The Business Council's Energy Committee met on November 29th to review and compile its 2001 legislative program. A copy of that program will be mailed (or e-mailed) to each member of the committee early next week.

The committee also heard a presentation by William Flynn, the Vice President of the New York Energy Research Development Authority (NYSERDA). Mr. Flynn, who spoke on the topic of phase one of the System Benefits Charge (SBC), was aided by Peter Smith, Brian Platt and Christine Benedict.

Mr. Flynn outlined the role and performance of the SBC under its first two years and presented the committee with some examples of programs currently being operated by NYSERDA.

The committee also discussed the System Benefits Charge as proposed by the Public Service Commission. See article below.


The Energy Committee, at its November 29th meeting, reviewed the PSC proposal to expand and extend the SBC for another five years at almost double the current rate beginning January 1, 2001. The funding would be increased from $78 million per year to $139 million per year.

The new SBC, or phase 2, is designed to maintain the first aspect of the program; "electric load reduction, outreach and education, energy efficiency, research and development, low income customer assistance, environmental disclosure, and individual utility public benefit programs." But it also adds a new goal; peak load reduction.

The Business Council, while agreeing with the concepts of peak load reduction and energy conservation, issued comments contending that "if its [SBC] load reduction goals are achieved there would in all likelihood, be net energy dollar savings for electricity rate payers overall. But the reverse is also true - if the goals are not achieved, this program will increase, rather than reduce, energy costs overall."

In our letter to the PSC, we argued that the SBC should be extended for no more than two years, and that it be restructured to protect commercial and industrial customers from any increase.

The Public Service Commission is scheduled to take action on this proposal at its December 13th meeting. The Business Council's letter to the Commission and the article outlining our position were e-mailed to the committee last week. They have also been posted on the Energy page.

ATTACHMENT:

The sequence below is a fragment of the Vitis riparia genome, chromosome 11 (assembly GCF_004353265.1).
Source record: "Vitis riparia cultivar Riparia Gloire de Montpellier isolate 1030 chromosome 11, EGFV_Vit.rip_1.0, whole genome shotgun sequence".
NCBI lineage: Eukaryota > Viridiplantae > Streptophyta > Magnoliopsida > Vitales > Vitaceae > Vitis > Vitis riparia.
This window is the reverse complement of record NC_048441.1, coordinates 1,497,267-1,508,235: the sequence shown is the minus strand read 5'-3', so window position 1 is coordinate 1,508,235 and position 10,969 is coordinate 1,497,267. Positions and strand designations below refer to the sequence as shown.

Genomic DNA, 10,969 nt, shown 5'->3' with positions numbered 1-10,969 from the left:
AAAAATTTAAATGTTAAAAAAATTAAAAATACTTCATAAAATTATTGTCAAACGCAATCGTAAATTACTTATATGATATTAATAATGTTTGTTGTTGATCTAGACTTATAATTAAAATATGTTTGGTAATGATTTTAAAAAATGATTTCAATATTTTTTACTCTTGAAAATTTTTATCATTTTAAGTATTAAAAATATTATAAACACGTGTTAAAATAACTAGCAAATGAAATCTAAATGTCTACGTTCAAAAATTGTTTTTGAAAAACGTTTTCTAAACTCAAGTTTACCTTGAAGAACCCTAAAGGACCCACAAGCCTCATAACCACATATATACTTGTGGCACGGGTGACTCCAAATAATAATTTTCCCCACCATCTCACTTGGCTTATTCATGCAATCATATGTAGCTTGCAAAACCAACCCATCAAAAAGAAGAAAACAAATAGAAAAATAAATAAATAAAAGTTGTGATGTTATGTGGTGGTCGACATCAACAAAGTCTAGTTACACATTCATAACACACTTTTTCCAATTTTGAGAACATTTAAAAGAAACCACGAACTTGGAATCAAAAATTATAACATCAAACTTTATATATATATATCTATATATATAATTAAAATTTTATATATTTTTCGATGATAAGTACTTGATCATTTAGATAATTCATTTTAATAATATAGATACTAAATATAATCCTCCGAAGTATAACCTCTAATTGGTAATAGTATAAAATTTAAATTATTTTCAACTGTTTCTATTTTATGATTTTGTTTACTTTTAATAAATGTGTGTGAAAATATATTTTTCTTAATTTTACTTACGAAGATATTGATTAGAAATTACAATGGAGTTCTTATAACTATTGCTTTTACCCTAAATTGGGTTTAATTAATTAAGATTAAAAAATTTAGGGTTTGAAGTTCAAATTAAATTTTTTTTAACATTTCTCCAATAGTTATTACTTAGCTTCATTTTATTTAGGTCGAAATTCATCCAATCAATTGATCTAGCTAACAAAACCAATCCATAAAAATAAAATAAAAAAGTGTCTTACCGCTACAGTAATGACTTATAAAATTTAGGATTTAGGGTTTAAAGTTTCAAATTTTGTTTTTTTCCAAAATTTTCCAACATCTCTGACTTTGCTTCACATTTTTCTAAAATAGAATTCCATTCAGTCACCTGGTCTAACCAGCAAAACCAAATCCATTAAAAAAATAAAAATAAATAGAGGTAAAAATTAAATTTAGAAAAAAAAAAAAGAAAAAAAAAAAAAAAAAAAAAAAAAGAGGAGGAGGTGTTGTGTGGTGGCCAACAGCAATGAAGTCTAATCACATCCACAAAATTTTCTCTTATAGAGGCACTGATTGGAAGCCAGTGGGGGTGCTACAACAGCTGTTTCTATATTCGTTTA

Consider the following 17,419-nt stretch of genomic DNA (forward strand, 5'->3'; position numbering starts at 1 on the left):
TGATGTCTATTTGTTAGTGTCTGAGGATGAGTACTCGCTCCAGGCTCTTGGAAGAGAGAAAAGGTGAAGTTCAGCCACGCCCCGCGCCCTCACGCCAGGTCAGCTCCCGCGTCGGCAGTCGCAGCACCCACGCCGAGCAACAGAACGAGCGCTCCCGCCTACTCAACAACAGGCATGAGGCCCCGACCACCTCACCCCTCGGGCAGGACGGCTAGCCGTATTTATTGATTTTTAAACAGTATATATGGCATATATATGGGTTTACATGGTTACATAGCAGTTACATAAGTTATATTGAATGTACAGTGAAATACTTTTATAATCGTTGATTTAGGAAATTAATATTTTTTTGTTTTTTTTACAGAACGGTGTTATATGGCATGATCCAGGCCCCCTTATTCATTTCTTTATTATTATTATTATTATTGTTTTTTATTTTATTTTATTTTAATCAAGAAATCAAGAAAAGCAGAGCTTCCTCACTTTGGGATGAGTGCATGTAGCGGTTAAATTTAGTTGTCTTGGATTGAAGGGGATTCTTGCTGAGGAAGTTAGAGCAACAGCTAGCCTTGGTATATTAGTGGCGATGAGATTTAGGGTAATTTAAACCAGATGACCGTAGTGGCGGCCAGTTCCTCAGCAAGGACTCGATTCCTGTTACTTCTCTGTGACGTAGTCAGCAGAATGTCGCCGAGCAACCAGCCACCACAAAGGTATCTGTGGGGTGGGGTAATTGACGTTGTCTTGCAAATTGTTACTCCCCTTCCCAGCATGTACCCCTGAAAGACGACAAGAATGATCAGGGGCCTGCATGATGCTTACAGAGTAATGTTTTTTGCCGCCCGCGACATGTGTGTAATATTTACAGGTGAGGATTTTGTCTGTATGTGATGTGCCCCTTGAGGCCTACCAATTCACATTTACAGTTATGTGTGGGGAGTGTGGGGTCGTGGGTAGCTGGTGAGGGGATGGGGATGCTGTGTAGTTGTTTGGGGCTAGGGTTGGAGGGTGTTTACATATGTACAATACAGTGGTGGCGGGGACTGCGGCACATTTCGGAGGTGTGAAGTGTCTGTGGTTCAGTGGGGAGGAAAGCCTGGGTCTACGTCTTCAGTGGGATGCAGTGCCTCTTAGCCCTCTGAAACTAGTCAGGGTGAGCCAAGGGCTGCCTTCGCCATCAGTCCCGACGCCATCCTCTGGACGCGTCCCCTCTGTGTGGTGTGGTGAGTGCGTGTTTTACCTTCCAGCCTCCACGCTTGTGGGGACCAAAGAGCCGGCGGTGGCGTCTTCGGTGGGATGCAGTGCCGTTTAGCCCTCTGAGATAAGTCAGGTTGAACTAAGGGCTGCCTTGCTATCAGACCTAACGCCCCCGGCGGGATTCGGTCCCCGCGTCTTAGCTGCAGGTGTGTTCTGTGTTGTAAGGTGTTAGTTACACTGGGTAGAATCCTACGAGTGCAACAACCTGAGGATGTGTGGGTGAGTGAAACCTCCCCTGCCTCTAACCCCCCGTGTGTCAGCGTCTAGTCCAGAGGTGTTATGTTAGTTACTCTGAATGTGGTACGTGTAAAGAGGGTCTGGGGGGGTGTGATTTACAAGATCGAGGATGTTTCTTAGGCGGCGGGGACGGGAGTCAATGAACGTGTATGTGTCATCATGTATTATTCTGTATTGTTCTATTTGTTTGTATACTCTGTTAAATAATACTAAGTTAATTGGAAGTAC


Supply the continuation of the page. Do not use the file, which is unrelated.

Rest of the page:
The PSC met on November 28th in New York City. The Commission approved three items regarding Con Ed and its proposed merger with Northeast Utilities (00M0095, 99E1020, 96E0897). The merger plans still have to be approved by several federal regulatory bodies and the state of Connecticut.

As part of the deal, Con Ed will reduce rates to its electricity, gas and steam customers. Electricity rates will be reduced by over $1.5 billion. The agreement will effectively extend the Electric Restructuring Agreement approved by the PSC in 1997 to the year 2005.

The Public Service Commission will meet in New York City on December 13th at 10:30 am.


The New York Power Authority, in an effort to insure adequate electricity supply in the City of New York, has recently selected five (5) sites for nine (9) small, clean electric generators. An additional site is being considered on Staten Island.

The generators are all 44 megawatt gas turbines. If operated in groups of two, the generators will produce 79.9 megawatts, thus the units will not be subject to approval under Article X of the Public Service Law. They will, however, need the approval of the Department of Environmental Conservation (DEC).

An eleventh (11th) generator will be installed on Long Island at the request of the Long Island Power Authority (LIPA). Hearings on the proposals will be held in mid-December by DEC. NYPA hopes to have the generators operating by June 1, 2001.


The State Senate confirmed the appointment of Timothy Carey of Montrose as a trustee of the New York Power Authority on November 29th. Mr. Carey replaces Hyman Miller who resigned after 10 years on the board. In addition to Mr. Carey, the board is comprised of C.D. "Rapp" Rappleyea, the chairman, Louis Ciminelli, Gerald DiMarco, and Frank McCullough.